next Big Bang in the ensuing expansion of the information business the new
marketplace will no longer be divided along current sectoral lines there may
not be cable companies or phone companies or computer companies as such
everyone will be in the bit business and I don't mean the baked obit business the
functions provided will define the marketplace there will be information
conduits information providers
information appliances and information
consumers that's the future it's easy to
see where we need to go it's hard to see
how we get there from here when faced with the enormity and complexity of the
transition some retreat to the view best enunciated years ago by Yogi Berra when
he said what we have here is an insurmountable opportunity
not long ago this transition did seem
too formidable to contemplate but that is no longer the case because a
remarkable consensus has now emerged
throughout our country in business in public interest groups and in government
this consensus begins with agreement on
the right specific questions we must answer together how can government
ensure that the information marketplace emerging on the other side of this big
crunch will permit everyone to be able to compete with everyone else for the
opportunity to provide any service to all willing customers next how can we
ensure that this new marketplace reaches
the entire nation and then how can we
ensure that it fulfills the enormous promise of education economic growth and
job creation today I'll provide our
administration's answers to those questions but before I do let me state
my firm belief that legislative and
regulatory action alone will not get us where we need to be this administration
argued in our national performance review last year that government often
acts best when it sets clear goals acts
as a catalyst for the National Team work required to achieve them and then let's
the private and nonprofit sectors move the ball downfield it was in that spirit
that then Governor Clinton and I campaigning for the White House in 1992
said as a vital national goal linking every classroom in every school in the
United States to the national information infrastructure it was in
this same spirit that less than a month ago I pointed out that when it comes to
telecommunications services schools are the most impoverished institutions in
our society and and that has to change and so I have
been pleased that so many companies participating in the communications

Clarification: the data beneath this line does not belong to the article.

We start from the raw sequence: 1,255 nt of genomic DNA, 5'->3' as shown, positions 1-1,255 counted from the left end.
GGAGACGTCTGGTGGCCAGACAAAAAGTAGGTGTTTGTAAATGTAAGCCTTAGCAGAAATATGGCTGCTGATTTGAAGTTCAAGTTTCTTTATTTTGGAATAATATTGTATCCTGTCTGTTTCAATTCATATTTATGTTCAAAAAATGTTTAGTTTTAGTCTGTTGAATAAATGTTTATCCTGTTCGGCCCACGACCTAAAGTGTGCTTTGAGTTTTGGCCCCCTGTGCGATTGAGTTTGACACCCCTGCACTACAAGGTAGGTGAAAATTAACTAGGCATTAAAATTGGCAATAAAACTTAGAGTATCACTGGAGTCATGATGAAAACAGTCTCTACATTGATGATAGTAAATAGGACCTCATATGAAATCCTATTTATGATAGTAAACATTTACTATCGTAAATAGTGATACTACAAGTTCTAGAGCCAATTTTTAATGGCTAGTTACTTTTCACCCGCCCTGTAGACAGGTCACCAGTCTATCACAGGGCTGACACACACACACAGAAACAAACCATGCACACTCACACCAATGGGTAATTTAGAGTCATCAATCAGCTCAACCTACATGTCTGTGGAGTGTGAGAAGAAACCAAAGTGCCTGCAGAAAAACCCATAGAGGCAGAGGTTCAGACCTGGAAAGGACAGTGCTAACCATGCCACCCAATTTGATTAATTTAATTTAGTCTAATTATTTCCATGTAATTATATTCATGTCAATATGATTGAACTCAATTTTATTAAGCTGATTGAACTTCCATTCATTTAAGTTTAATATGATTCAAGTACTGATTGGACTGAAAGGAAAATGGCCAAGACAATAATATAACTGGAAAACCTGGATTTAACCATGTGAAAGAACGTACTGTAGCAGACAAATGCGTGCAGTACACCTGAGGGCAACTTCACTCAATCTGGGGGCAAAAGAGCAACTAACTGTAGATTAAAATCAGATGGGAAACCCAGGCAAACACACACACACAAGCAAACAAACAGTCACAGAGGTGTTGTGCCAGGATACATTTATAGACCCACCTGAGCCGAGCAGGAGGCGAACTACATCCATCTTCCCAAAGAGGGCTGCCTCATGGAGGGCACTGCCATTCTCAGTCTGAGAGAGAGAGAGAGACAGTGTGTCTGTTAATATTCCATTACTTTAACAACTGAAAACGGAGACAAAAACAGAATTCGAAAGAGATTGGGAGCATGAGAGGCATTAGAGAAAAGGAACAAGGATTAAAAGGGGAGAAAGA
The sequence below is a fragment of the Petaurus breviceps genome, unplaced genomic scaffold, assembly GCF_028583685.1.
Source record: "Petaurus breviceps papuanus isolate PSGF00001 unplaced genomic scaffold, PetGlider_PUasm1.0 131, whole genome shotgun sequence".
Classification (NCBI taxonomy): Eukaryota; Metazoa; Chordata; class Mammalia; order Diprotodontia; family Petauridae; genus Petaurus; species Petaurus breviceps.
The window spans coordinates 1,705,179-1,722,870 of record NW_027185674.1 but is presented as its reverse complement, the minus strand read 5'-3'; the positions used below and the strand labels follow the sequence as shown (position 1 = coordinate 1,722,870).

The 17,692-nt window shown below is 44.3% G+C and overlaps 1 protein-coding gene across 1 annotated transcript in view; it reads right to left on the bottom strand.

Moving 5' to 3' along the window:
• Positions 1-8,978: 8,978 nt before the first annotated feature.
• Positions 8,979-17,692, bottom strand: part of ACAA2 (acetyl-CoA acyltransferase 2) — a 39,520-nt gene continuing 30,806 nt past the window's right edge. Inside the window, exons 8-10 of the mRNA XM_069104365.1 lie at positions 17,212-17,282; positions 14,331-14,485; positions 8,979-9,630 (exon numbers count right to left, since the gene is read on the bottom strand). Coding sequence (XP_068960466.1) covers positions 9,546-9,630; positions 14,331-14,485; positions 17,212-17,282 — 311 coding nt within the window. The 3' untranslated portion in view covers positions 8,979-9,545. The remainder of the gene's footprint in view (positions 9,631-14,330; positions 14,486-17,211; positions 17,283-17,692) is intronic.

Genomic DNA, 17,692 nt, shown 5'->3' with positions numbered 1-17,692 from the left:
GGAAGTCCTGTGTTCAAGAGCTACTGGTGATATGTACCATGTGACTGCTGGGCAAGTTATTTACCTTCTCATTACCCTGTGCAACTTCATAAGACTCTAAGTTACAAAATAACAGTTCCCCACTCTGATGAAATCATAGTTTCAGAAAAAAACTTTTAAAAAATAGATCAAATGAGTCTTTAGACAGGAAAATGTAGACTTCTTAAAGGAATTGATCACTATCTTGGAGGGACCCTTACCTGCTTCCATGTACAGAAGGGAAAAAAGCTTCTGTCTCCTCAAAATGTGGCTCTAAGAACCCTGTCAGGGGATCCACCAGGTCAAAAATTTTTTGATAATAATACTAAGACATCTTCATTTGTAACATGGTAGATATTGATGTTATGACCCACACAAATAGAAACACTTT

revolution are now talking about voluntarily providing free access to the
NII for every classroom in their service areas and I would like to take the
opportunity today to congratulate two
companies Bell Atlantic and TCI for their joint announcement yesterday in
which they both individually committed to do just that that's leadership from
the private sector
setting goals for ourselves is important
setting the right goals is critical so
let me be clear here today in articulating what I believe is one of
the most important goals for all of us to agree to at this meeting that by
January 11th of the year 2000 you will
connect and provide access to the
national information infrastructure for every classroom every library and every
hospital and clinic in the entire United States of America
I challenge all of the CEOs who are on
the panel and in the audience during the CEO summit at the end of the day to make
this commitment at the conclusion of your meeting and then to challenge and
turn the CEOs of every other company in your industries to accept and help us
meet this goal if you will make this commitment today our administration will
issue the same challenge to state regulators governors mayors school
board's teachers librarians hospital administrators and citizens throughout
this country by meeting this challenge we can realize the full potential of the
information revolution to educate to
save lives provide access to health care and lower medical costs our nation can
and must meet this challenge the best way to do it is by working together just
as communications industries are moving
to the unified information marketplace of the future so must we move from the
traditional adversarial relationship between business and government to a
more productive relationship based on consensus we must build a new model of
public-private cooperation that if properly pursued can bring great
benefits to the American people and avoid the huge transaction costs which
are often associated with the old adversarial approach but make no mistake
about it one way or another we will meet
this goal the American people want it industry supports it our future demands
it it is one of the principal reasons we are moving this year on national
telecommunications reform as I announced last month we will shortly introduce a
legislative package that aggressively confronts the most pressing
telecommunications issues and is based on five principles this administration
will encourage private investment provide and protect competition provide
open access to the network take action to avoid creating a society of
information haves and arts and encourage flexible and responsive governmental
action many of you have our white paper
today outlining the bill in detail if you did not get your copy it's available
on the internet right now let me run through the highlights with you briefly
and talk about how they grow out of our five principles we begin with two of our
basic principles the need for private investment and fair competition the
nation needs private investment to complete the construction of the
national information infrastructure and competition is the single most critical
means of encouraging that private investment I referred earlier to the use
of the Telegraph to bring the news here to California in 1960 of Abraham